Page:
DHS, FBI Warn of Denial-of-Service Attacks on Emergency Telephone Systems
Federal authorities have issued a warning to emergency services call centers to be wary of telephony denial-of-service (TDoS) attacks.
TDoS attacks attempt to flood telephone networks with calls to overwhelm them, much the same way attackers will route Internet traffic to overwhelm a computer network. In a security alert from the FBI and Department of Homeland Security (DHS) published by security blogger Brian Krebs, authorities warned of the possibility that such attacks could be launched against the public sector.
"Dozens of such attacks have targeted the administrative PSAP [public-safety answering point] lines (not the 911 emergency line)," according to the advisory. "The perpetrators of the attack have launched a high volume of calls against the target network, tying up the system from receiving legitimate calls. This type of attack is referred to as a TDoS or Telephony Denial-of-Service attack."
These attacks are ongoing, according to the alert.
"Many similar attacks have occurred targeting various businesses and public entities, including the financial sector and other public emergency operations interests, including air ambulance, ambulance and hospital communications," the advisory added.
TDoS attacks are not new. Last year, researchers at Arbor Networks noted they had discovered attackers advertising TDoS services online at prices ranging from $20 per day to $30 per hour.
"It's important to note that fundamentally a TDoS attack is no different than a DoS/DDoS [denial-of-service/distributed denial-of-service] attack," said Richard Henderson, security strategist at Fortinet. "Many companies and telecom providers were quick to embrace IP-based telephony; the ability to route telephone calls over the Internet instead of over the original POTS [plain old telephone service]-style system has led to all sorts of benefits: simple ways to connect geographically diverse offices to the same phone system, global relocation of call centers, improved call quality and reliability."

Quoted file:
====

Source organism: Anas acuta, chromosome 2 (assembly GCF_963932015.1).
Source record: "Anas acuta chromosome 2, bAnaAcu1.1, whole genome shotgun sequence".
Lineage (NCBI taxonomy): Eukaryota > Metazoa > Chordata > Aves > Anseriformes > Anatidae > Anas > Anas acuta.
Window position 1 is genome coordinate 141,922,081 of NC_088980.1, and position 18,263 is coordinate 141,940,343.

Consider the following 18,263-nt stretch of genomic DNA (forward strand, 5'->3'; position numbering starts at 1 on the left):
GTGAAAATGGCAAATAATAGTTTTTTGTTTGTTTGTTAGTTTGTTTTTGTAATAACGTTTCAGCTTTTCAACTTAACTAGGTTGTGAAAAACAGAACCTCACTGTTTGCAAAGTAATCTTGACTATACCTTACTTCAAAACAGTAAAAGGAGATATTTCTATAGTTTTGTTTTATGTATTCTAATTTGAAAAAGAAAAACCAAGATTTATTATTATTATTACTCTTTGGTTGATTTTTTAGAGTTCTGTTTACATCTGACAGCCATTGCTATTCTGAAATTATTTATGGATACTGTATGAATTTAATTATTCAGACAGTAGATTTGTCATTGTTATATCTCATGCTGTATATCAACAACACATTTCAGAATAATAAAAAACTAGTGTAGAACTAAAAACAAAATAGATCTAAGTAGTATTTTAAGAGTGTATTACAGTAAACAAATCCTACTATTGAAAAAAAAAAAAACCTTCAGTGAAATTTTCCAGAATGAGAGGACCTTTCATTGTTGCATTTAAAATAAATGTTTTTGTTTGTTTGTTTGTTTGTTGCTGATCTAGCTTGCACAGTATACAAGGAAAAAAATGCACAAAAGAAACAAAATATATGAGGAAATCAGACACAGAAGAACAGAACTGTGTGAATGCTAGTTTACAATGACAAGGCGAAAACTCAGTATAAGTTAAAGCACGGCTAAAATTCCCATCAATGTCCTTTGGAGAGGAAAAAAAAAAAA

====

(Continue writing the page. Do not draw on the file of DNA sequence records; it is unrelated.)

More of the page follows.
IP-based telephony makes it easier for companies to locate a call center overseas while making a call appear to have come from a domestic number, but that same capability to spoof Caller ID can be used for nefarious purposes as well, he said.
"Want to make a phone call that appears to come from Jenny 867-5309? No problem. Basic features of an IP telephony system allow this," he said. "This feature has been used and abused many times, from illegitimately accessing Caller ID-based voice mail to making prank calls to something as extreme as calling 911 and sending the police to someone's house."
According to the advisory, the recent TDoS attacks are part of an extortion scheme that begins with a phone call from an individual who claims to represent a collections company for payday loans. The caller typically asks to speak with a current or former employee regarding an unpaid debt, and demands the victim cough up $5,000.
"Failing to get payment from an individual or organization, the perpetrator launches a TDoS attack," according to the advisory. "The organization will be inundated with a continuous stream of calls for an unspecified, but lengthy, period of time. The attack can prevent both incoming and/or outgoing calls from being completed. It is speculated that government offices/emergency services are being "targeted" because of the necessity of functional phone lines."
Authorities urge people who experience an attack to contact the FBI at the Internet Crime Complaint Center and provide any details they have about the call.